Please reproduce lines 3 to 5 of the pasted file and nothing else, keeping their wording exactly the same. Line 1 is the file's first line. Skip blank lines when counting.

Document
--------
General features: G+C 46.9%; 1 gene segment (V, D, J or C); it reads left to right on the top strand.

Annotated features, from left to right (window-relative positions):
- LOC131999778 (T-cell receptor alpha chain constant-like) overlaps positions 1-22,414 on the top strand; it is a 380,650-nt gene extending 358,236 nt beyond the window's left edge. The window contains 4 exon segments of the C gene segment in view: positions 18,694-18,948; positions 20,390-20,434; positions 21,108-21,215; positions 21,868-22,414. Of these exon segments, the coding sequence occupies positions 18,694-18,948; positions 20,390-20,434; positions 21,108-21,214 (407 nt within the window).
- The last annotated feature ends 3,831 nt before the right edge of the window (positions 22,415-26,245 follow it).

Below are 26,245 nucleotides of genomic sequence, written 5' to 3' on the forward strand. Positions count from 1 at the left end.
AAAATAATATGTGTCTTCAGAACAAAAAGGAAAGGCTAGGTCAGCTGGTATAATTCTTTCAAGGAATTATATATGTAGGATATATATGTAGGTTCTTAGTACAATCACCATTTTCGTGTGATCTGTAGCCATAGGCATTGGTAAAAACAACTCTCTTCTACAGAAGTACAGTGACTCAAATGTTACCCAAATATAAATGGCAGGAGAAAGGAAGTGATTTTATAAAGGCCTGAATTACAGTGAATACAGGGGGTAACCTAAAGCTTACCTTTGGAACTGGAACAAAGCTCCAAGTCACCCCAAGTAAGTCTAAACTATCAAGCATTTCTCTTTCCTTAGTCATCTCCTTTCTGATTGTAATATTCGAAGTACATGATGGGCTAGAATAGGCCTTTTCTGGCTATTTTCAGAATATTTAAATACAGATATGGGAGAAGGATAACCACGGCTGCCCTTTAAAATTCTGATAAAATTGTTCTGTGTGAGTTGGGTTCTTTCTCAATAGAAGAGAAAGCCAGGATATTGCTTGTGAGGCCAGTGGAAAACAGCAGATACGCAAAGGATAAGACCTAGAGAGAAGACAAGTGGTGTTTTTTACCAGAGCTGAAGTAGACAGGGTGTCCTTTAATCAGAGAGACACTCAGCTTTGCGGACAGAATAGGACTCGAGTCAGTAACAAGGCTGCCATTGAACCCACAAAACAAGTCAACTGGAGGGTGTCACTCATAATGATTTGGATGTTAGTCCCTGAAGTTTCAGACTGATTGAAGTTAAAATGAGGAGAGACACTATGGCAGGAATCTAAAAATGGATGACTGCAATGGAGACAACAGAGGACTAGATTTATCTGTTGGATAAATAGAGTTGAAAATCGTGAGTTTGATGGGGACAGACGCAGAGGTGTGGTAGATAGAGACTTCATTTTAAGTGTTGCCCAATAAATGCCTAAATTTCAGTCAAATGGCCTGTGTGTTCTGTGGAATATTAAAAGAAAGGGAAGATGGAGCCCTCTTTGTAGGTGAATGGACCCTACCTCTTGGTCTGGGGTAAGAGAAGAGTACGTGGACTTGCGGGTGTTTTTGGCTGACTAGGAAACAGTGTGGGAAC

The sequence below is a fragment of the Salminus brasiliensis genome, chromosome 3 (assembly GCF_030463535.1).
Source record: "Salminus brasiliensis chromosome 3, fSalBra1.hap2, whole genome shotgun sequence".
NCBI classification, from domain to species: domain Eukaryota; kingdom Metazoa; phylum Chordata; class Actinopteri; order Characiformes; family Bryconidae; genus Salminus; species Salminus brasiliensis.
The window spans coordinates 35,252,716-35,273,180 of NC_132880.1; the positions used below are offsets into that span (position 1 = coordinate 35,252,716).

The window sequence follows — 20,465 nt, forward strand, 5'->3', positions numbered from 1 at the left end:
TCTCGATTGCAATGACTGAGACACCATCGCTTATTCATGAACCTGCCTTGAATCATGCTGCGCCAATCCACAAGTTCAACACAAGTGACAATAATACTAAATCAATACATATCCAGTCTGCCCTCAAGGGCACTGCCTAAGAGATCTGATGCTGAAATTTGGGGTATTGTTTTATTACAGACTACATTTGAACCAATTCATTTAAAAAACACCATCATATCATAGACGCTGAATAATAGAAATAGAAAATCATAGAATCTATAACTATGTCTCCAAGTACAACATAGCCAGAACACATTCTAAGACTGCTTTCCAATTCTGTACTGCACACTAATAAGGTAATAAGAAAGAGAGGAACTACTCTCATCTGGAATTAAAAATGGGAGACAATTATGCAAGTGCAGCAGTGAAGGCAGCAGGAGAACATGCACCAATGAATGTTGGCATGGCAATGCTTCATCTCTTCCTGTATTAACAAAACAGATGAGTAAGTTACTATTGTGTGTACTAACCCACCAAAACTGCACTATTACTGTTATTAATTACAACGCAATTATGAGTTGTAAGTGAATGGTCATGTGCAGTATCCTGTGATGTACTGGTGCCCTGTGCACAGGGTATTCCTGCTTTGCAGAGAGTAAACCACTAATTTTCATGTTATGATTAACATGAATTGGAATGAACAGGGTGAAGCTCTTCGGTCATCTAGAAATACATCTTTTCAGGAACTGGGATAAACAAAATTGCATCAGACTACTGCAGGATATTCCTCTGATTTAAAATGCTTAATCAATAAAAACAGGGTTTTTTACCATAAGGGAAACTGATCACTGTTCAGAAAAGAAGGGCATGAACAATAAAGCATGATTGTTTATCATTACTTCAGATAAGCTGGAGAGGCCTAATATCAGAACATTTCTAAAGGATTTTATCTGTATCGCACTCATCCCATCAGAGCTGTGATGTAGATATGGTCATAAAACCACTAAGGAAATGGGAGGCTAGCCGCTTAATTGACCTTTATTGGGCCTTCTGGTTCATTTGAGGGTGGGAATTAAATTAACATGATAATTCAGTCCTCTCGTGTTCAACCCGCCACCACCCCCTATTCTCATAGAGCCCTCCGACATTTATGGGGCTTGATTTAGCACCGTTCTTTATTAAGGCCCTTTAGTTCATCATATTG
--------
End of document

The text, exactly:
- LOC131999778 (T-cell receptor alpha chain constant-like) overlaps positions 1-22,414 on the top strand; it is a 380,650-nt gene extending 358,236 nt beyond the window's left edge. The window contains 4 exon segments of the C gene segment in view: positions 18,694-18,948; positions 20,390-20,434; positions 21,108-21,215; positions 21,868-22,414. Of these exon segments, the coding sequence occupies positions 18,694-18,948; positions 20,390-20,434; positions 21,108-21,214 (407 nt within the window).
- The last annotated feature ends 3,831 nt before the right edge of the window (positions 22,415-26,245 follow it).

Below are 26,245 nucleotides of genomic sequence, written 5' to 3' on the forward strand. Positions count from 1 at the left end.